The meaning of “Cis”

If you’d asked me seven years ago if I thought the word ‘cis’ would enter mainstream language I’d have scoffed at the idea.  Yet despite some cis people’s dislike of the word, it is becoming much more widely known outwith trans* and activist communities.  Not only that, but mainstream media is paying much more attention to trans* people and issues, and even managing to progress beyond the level of Victorian freak show that typified trans* portrayal in the not so distant past.

Now don’t get me wrong, I think it is great that the trans*/cis dichotomy is beginning to replace the “normal” “biological” person vs trans* person language that came before.  And it’s fantastic that more and more cis people are willing to think of themselves as having gender identities, rather than treating gender identity as a thing peculiar to trans* people.  And it is much easier to have a conversation about trans* issues with a cis person than it has ever been before, as language and general awareness have evolved to the point where meaningful discussions are possible.

But I am bothered by the way that the word cis is often used today.  It seems to have taken on a rather firm definition, drawing a solid line separating being trans* and being cis, with little grey area in between.  And I am particularly bothered that ‘cis’ is often used in a rather limited way focusing on having a gender identity the same as one’s assigned birth gender and not transitioning to a different gender.  And in doing so, sweeps up a whole load of people who many have always regarded as being part of the trans* community. Continue reading

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Is it okay to call somebody ‘it’?

‘It’ is my preferred pronoun, yet I rarely ask people to refer to me as ‘it’.  Too often I’ve met people who despite being pro-trans* rights, feel too uncomfortable to call a non-binary person ‘it’ – even if it was the person’s preferred pronoun – because of the pronoun’s history of being used in transphobic contexts, or feel that the pronoun objectifies.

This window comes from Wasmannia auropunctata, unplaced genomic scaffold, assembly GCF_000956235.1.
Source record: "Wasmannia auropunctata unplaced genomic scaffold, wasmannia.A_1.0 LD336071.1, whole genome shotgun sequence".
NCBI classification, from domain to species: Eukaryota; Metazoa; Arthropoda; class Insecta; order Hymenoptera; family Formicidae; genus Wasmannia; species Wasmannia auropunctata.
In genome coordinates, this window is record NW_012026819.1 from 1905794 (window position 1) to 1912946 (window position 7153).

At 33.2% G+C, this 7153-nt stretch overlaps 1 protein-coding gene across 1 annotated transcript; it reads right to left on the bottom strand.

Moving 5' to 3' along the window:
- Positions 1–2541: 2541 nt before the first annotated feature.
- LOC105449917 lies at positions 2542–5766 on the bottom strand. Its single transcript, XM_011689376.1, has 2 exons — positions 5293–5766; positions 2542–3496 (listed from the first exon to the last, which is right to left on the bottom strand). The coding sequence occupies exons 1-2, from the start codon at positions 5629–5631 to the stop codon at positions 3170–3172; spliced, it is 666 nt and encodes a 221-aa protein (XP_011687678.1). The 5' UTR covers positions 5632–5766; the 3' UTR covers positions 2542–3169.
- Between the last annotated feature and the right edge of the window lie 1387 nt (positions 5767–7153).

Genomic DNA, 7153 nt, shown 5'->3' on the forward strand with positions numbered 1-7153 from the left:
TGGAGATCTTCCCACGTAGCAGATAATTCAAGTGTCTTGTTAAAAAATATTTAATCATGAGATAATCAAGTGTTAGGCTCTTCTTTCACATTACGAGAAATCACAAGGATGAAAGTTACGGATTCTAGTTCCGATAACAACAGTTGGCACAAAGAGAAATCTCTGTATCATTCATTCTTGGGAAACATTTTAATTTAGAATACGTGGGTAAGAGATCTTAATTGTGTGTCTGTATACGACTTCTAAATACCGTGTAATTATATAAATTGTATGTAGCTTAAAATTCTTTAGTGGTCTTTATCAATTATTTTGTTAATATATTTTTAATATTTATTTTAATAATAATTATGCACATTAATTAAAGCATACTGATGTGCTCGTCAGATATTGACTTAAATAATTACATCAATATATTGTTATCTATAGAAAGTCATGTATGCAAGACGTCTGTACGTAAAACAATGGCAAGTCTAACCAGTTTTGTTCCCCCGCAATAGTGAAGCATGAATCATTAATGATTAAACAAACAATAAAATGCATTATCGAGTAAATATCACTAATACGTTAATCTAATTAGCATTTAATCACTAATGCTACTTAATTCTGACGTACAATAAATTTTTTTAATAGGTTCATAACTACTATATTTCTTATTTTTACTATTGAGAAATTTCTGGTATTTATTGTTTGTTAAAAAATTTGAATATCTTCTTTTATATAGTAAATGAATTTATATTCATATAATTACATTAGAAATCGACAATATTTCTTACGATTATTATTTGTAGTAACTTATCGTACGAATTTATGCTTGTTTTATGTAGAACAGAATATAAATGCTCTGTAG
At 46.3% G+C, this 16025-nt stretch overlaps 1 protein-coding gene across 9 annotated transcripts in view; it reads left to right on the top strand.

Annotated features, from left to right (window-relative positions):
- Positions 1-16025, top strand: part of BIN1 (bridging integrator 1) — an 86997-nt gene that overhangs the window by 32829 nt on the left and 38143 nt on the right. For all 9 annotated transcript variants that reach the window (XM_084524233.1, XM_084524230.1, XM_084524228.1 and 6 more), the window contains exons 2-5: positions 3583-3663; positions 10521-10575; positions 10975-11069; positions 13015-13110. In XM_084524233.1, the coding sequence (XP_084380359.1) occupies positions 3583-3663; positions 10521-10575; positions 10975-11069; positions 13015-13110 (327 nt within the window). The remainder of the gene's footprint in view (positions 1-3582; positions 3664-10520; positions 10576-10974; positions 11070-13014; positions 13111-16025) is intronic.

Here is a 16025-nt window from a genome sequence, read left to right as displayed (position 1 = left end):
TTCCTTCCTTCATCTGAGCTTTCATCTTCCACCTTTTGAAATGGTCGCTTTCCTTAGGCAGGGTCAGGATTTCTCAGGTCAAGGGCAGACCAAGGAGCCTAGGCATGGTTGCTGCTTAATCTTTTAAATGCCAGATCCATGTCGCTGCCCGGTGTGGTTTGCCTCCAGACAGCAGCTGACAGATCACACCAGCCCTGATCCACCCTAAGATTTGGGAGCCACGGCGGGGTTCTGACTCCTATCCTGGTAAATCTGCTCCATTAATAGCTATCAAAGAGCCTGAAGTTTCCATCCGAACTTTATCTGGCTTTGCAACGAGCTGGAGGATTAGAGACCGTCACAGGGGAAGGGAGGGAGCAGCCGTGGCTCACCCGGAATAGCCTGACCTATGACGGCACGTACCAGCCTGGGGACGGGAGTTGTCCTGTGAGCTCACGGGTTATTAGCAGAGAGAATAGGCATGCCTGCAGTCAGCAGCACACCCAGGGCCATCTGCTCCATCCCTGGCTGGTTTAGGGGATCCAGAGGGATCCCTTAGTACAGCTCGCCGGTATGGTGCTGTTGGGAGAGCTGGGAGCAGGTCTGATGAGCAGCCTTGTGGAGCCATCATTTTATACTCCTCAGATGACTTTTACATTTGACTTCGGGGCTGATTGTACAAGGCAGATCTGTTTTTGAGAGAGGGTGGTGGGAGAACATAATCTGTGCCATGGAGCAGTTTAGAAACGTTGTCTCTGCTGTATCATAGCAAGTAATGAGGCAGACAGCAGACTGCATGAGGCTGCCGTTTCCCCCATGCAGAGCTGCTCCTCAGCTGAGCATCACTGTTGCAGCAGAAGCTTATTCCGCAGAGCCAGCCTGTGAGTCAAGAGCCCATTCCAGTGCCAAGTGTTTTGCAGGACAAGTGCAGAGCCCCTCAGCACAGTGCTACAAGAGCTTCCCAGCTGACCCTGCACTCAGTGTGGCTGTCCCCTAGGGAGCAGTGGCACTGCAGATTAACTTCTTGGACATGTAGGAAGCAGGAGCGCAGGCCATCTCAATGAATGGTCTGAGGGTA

Yet I still like ‘it’ as a pronoun.  Similar to singular ‘they’, ‘it’ has the advantage of being a word that everybody is already familiar with, unlike the multitude of strange sounding, made up gender-neutral pronouns.  But ‘it’ is also more often than not used specifically as a gender-neutral pronoun.  Whereas singular ‘they’ is instead frequently used as a gender non-specific to refer to a person whose gender is unknown or irrelevant – e.g. in the sentence ‘If anybody calls, take their name and ask them to call again later’.  The singular pronoun ‘they’ has as much evolved to be a less cumbersome way of saying ‘she or he’ – particularly when speaking – than to be a specifically gender-neutral pronoun.  And so I feel far more affinity with the pronoun ‘it’ than ‘they’ – to me my gender is very much a specific gender, just one that happens to be gender-neutral.

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Equal Marriage is About Trans* People Too

All too often the rhetoric surrounding the equal marriage campaign is about allowing same-gender couples to marry, and “opposite-gender” [sic] couples to form civil partnerships.  The impact of the current legal setup on trans*, genderqueer and gender-variant people is usually ignored or at best given a passing mention.

At present the legal situation for trans*, genderqueer and gender-variant people is that they can marry or form a civil partnership based on their legal “sex”.  This is either based on their birth certificate, or after lots of hoop jumping, a Gender Recognition Certificate which effectively allows a person to change their birth certificate from female to male, or male to female.

One of the requirements of getting a GRC, and gaining legal recognition, of your gender is to get a divorce or dissolution of your civil partnership – since obviously it would be unthinkable for a trans woman who was married to a woman prior to her GRC to have her same-gender relationship legally recognised as a marriage.  For many trans* people this means being forced to go through the costly and pointless process of divorce/dissolution followed by civil partnership/marriage, or the alternative of never having their gender recognised in law.